The Data Management Suite is supported by an ecosystem of partners, add-on IP and applications engineers, and is part of NI’s software and hardware platform that aims to lower the cost of test, reduce time to market and future-proof test systems.

For more information, visit NI’s website.


XJTAG Electronics Test Development

(Image courtesy of XJTAG.)
(Image courtesy of XJTAG.)
aXJTAG has launched version 3.6 of its electronics test development software XJDeveloper. XJDeveloper is a development and debug environment that makes it easy to set up and run JTAG tests, detecting faults on high-density boards without costly test fixtures or functional testing. Version 3.6 includes several productivity and automation-focused enhancements, allowing engineers to setup tests for complex boards in significantly less time.

Version 3.6 also incorporates a documentation feature in XJEase files so that users can label methods in the XJEase file which can be allocated to testing specific saved devices. These labels are used by the “automatic test list creation” feature to further accelerate test setup.

Information concerning pricing and availability can be found on XJTAG’s website.


Zuken Study Raises Doubts about the Sustainability of PLM Systems

(Image courtesy of Zuken.)
(Image courtesy of Zuken.)
A report commissioned by Zuken titled “Design Data Management in Electrical and Electronic Engineering” has revealed that more than 50 percent of electrical and electronic engineering product designers say PLM systems have limited suitability for their specific requirements.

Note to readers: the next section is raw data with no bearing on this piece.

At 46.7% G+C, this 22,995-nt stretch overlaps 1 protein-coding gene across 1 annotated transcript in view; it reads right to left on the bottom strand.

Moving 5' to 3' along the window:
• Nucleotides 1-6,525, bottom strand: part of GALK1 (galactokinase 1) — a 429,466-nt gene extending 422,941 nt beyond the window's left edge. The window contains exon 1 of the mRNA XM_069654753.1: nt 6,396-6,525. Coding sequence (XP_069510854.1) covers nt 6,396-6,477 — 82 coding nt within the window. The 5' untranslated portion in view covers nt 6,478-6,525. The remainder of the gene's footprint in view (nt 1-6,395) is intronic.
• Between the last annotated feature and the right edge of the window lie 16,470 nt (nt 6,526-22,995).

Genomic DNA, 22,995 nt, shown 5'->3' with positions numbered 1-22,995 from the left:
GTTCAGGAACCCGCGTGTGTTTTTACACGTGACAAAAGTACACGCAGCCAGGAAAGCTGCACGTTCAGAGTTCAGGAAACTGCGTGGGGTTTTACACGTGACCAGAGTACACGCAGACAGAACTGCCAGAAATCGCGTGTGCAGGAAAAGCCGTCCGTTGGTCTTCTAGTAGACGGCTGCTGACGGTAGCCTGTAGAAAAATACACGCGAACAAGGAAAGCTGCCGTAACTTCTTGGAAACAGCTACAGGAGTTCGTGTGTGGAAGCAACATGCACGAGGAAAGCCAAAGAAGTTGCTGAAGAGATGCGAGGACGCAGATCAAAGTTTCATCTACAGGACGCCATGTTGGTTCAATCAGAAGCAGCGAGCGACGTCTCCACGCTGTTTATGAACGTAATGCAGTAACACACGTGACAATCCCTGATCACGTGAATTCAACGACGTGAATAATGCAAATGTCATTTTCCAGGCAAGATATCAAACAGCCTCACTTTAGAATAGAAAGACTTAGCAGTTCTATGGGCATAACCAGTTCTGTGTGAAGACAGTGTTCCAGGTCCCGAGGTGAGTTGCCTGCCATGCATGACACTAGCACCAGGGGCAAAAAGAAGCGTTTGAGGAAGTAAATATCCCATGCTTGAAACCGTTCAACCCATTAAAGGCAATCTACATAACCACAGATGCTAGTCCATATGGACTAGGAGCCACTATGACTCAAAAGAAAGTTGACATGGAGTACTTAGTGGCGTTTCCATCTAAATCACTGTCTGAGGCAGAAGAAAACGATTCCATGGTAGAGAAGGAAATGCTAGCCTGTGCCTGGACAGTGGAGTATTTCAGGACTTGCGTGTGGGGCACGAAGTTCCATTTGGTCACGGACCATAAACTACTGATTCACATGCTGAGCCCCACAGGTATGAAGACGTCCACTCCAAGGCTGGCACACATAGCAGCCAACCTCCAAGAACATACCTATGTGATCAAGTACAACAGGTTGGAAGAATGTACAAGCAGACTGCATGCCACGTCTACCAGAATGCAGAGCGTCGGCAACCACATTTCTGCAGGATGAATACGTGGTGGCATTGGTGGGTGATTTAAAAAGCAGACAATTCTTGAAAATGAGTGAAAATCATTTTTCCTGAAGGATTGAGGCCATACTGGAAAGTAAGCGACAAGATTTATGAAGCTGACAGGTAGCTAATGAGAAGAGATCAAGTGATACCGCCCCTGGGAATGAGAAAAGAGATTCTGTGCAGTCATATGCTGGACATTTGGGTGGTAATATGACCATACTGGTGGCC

One of the main reasons for these findings is insufficient management of design data and component libraries. However, PLM systems are not seen as the ultimate solution for managing these issues and winning back time, with 52 percent of those using PLM systems to manage electrical and electronic engineering data rating their systems as being suitable, but with limitations. When questioned further, 77 percent of respondents did not believe that a PLM system would help them work more productively.

Key Results from the survey of electrical and electronic engineering product designers:

  • 52 percent have doubts about the suitability of current PLM environments for their specific requirements.
  • 39 percent need to better coordinate mechanical and electronic engineering activities.
  • 52 percent cited growing product complexity as their greatest challenge.
  • 45 percent see a need to implement end-to-end digital processes from sales to engineering and production.

Solutions for effective engineering data management could support engineers in their day-to-day work by making processes more effective and allowing them to focus more on their core activities.

To read the report in its entirety, visit Zuken’s website.